Election 2013: A Conversation With Detroit Mayoral Candidate Mike Duggan

Detroit Mayoral Candidate Mike Duggan on the campaign trail. Photo courtesy of Duggan campaign.

DETROIT – Mike Duggan wants to be the next mayor of Detroit, and on Nov. 5 voters will decide to either elect him or Detroit's former police chief, Benny Napoleon. Duggan sat down with BTL's co-publisher Jan Stevenson to talk about why he wants to lead our embattled city, how he plans to use his experience as a tough turnaround specialist to redirect Detroit and how having a lesbian couple within his close family has impacted his attitudes toward the LGBT community. He also talked about his role in the infamous "Bag-a-Fag" operation that entrapped gay men in Rouge Park and how his leadership at the Detroit Medical Center has prepared him to fight HIV in the city.

Q: Why do you want to be mayor and what skills do you have that would help Detroit?
A: I was born in the city and lived here as a young boy. I went to high school here and have worked here every day for the last 32 years. It breaks my heart to see the direction we are going, to see people forced to move out of their neighborhoods, and the way businesses have left town and the way violence has taken over. I just felt like we needed a mayor who has done turnarounds, who has looked bankruptcy in the eye and has restructured organizations and made them work better. So I feel like I could help and thought I'd give it a try.
At Wayne County when I came in with Ed McNamara we were facing near bankruptcy and we balanced the budget and kept it balanced for nearly 14 years. I spent four years running the Smart Bus system when it was near closure and brought in a team that got that going in the right direction. Of course, Detroit Medical Center was on the verge of shutting down ten years ago, and we brought in a great team, and now there is $850 million of new investment in the city. So there's a lot of talent in this city. We just don't have enough of it in city government and I'm going to see if I can change that.

Q: Detroit remains one of the few major cities that does not have a full time, dedicated liaison to the LGBT community. Would you create such a position?
A: I don't see it as a full time position but there is no doubt there will be senior people in my administration from the LGBT community and I would expect those individuals to act as liaisons. But my management style is not to designate somebody in just one role but to take good people and put them to work.

Q: The Midtown comeback is in part fueled by a large, active gay community, both in the business sector and especially in the large number of young residents. Would you capitalize on that energy to reinvigorate other areas of the city, and how?
A: Of course I spent the last nine years in Midtown. The DMC, Henry Ford and Wayne State contributed significantly as well with the Live Midtown Program in which we created incentives for our employees to live in the area. My intention is to keep doing the same things that we've been doing; taking abandoned houses when they are first abandoned and making them available for individuals to buy, as we did in the prosecutors office. It is a way to take really solid neighborhoods, and in some cases historic neighborhoods, and fill them in. It doesn't matter if you're gay or straight. I want to make those houses available to everybody who would like to live there.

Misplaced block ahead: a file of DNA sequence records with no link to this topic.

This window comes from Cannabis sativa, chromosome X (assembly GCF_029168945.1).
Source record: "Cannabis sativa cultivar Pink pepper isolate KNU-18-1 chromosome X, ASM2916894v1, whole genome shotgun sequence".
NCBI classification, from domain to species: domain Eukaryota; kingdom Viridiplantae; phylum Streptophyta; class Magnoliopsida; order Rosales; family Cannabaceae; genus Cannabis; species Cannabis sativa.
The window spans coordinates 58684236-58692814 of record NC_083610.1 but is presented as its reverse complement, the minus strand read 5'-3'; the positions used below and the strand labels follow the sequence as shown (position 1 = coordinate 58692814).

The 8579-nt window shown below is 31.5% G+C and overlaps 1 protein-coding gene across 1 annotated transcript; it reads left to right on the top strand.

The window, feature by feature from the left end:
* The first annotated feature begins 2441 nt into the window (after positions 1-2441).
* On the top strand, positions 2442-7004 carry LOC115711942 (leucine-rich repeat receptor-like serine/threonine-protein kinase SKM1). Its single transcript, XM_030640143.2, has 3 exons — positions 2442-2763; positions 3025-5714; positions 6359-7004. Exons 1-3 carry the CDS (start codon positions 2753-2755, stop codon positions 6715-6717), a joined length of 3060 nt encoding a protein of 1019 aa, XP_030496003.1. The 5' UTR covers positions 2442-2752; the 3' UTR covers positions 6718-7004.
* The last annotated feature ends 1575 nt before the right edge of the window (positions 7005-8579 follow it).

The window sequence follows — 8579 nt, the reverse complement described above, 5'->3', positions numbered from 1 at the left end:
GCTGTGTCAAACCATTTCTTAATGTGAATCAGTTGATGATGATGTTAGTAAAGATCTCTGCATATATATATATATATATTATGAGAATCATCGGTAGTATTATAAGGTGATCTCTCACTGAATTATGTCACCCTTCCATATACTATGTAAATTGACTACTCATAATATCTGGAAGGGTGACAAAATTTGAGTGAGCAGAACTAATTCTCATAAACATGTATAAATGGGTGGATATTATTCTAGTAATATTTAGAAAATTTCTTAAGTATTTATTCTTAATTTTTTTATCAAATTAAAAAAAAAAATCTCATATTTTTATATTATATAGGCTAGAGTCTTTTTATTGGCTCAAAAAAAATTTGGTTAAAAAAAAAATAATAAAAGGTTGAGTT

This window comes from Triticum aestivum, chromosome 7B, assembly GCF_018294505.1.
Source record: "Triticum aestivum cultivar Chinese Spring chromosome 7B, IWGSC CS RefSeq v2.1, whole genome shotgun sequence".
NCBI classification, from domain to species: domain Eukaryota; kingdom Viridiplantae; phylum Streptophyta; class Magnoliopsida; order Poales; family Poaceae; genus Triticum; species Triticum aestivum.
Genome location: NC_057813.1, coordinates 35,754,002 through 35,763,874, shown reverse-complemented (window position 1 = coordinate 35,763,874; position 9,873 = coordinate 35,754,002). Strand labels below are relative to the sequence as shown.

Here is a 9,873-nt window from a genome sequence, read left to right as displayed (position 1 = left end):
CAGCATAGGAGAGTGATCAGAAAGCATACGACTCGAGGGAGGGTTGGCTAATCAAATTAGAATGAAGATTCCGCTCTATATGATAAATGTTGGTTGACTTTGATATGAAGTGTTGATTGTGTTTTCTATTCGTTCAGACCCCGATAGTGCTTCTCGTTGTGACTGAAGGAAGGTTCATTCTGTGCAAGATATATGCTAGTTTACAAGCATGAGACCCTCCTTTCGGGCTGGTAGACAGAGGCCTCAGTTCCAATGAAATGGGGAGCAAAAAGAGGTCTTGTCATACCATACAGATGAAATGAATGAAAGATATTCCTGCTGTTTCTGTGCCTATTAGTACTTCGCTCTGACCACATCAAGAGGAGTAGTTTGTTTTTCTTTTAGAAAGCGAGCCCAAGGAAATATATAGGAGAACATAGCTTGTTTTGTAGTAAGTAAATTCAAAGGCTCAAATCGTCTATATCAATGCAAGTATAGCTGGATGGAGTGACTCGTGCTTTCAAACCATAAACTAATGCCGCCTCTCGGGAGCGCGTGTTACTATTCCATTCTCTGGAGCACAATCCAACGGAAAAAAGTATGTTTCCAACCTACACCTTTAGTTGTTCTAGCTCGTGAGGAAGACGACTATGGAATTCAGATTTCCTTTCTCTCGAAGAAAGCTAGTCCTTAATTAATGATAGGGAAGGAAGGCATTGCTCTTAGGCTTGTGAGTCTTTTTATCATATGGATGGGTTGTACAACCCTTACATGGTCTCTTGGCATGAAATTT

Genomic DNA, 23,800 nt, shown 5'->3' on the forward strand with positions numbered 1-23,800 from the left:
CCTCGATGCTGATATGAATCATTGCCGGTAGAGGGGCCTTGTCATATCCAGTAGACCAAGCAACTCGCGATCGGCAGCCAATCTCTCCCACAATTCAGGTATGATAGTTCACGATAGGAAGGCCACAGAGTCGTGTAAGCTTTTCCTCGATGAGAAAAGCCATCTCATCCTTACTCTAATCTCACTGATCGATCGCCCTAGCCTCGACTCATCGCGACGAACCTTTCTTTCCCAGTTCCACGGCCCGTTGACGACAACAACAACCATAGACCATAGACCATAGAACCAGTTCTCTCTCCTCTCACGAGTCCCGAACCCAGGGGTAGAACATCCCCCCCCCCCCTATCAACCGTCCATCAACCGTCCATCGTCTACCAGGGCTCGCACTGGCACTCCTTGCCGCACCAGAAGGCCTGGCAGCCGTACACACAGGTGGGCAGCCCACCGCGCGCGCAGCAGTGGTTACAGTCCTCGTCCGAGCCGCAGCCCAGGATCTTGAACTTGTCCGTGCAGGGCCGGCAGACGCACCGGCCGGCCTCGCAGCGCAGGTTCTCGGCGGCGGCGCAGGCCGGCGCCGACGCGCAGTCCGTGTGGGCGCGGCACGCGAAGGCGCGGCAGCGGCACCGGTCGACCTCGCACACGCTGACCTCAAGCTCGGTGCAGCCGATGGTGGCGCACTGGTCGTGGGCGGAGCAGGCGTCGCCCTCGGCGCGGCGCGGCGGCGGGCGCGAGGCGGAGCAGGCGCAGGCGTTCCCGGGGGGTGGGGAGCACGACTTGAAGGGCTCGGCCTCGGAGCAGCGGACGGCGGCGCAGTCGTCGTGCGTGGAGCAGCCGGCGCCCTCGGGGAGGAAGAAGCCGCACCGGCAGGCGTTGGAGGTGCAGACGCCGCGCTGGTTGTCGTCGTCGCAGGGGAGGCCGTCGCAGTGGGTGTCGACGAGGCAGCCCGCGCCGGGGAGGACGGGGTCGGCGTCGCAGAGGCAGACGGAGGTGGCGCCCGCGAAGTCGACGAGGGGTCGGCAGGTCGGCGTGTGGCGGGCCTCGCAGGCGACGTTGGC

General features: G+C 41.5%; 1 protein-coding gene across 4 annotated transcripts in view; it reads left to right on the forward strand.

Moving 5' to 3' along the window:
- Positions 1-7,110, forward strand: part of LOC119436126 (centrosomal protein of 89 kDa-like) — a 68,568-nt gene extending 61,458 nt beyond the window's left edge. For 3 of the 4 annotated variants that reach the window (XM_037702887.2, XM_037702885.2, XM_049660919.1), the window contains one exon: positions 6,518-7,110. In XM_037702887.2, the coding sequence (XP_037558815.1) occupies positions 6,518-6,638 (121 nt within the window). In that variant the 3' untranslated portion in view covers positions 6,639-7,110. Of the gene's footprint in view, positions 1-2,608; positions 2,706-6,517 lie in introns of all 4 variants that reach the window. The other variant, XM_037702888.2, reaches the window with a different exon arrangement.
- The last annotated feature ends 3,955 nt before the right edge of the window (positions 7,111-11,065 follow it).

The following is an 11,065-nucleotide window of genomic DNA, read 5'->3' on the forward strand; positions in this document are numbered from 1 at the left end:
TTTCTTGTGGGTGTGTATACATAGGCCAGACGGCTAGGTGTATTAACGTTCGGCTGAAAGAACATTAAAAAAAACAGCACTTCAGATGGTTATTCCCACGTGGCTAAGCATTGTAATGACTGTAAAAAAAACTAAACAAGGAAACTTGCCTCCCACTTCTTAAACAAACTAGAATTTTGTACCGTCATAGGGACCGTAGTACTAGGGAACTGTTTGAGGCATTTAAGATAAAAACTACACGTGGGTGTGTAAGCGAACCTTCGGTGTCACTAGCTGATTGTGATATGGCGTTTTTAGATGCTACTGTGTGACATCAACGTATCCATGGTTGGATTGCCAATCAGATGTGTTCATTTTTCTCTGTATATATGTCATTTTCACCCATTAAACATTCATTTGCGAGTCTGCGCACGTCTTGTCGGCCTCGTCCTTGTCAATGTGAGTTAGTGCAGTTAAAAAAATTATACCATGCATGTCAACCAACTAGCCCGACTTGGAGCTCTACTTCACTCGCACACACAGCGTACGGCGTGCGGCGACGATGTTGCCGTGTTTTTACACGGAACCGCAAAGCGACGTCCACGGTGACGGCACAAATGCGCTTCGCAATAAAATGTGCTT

Q: What do you think about creating a LGBT section of the city, like the Halsted area in Chicago or Greenwich Village in New York?
A: I don't think it is government's job to tell people where to live. I think it is government's job to create the environment for people to live safely. I want to create an environment where people could choose to live where they want. I don't see designating any one area in any kind of classification.

Q: How would you change or revitalize the Detroit Human Rights Department to make it a more effective protector of LGBT rights?
A: You know I want to make sure everybody's rights are protected. I'm not sure if reinvigorating the human rights department is what needs to be done or not, but I'll deal with it on a fair basis. When I was a prosecutor I made sure nobody was discriminated against, whether it was members of the Arab community following the Sept. 11 attacks where there was backlash – and I prosecuted people for that; whether it was stepping in and stopping the law enforcement decoys in Rouge Park and other places where members of the LGBT community were being entrapped, and putting an end to that. My approach was that everybody's rights need to be protected. Whether that is a human rights department, I'm not sure yet. But I will make sure that nobody is discriminated against or treated unfairly.

Q: Since you brought up Rouge Park, while you were the Wayne County Prosecutor the Detroit Police Department engaged in the infamous Bag-a-Fag sting operation, entrapping gay men. The Detroit Free Press published a leaked memo from your office detailing that sting operations in Wayne County had raised $2.4 million from fines and car impoundments, which were used to give all the assistant prosecutors a raise. You were a leader in getting the policy ultimately changed, but the whole episode has left a bad impression of you with some LGBT people. Were the fines used for the raises?
A: Not from that they weren't – absolutely not. What that was about was the hooker decoys. What was happening then – and the memo probably wasn't as well written as I would like to have made it if I could do it over again – we had an enormous problem, particularly in the first mile or two around the border of the city – with hookers. We had kids getting off the school buses and prostitutes were out soliciting openly and the vast majority of the johns were coming in from the suburbs. They were driving into the city, soliciting hookers and having sex in the cars in the neighborhoods. So what we did with the Detroit police was put female police officers as decoy hookers, and when the guys would come in and solicit them for sex we would take their car for $900. We did the same thing on the drug side. We had a lot of people coming in from the suburbs looking for drugs so we put decoy drug dealers – undercover police officers – and when they would come in and solicit to buy drugs we would take the cars.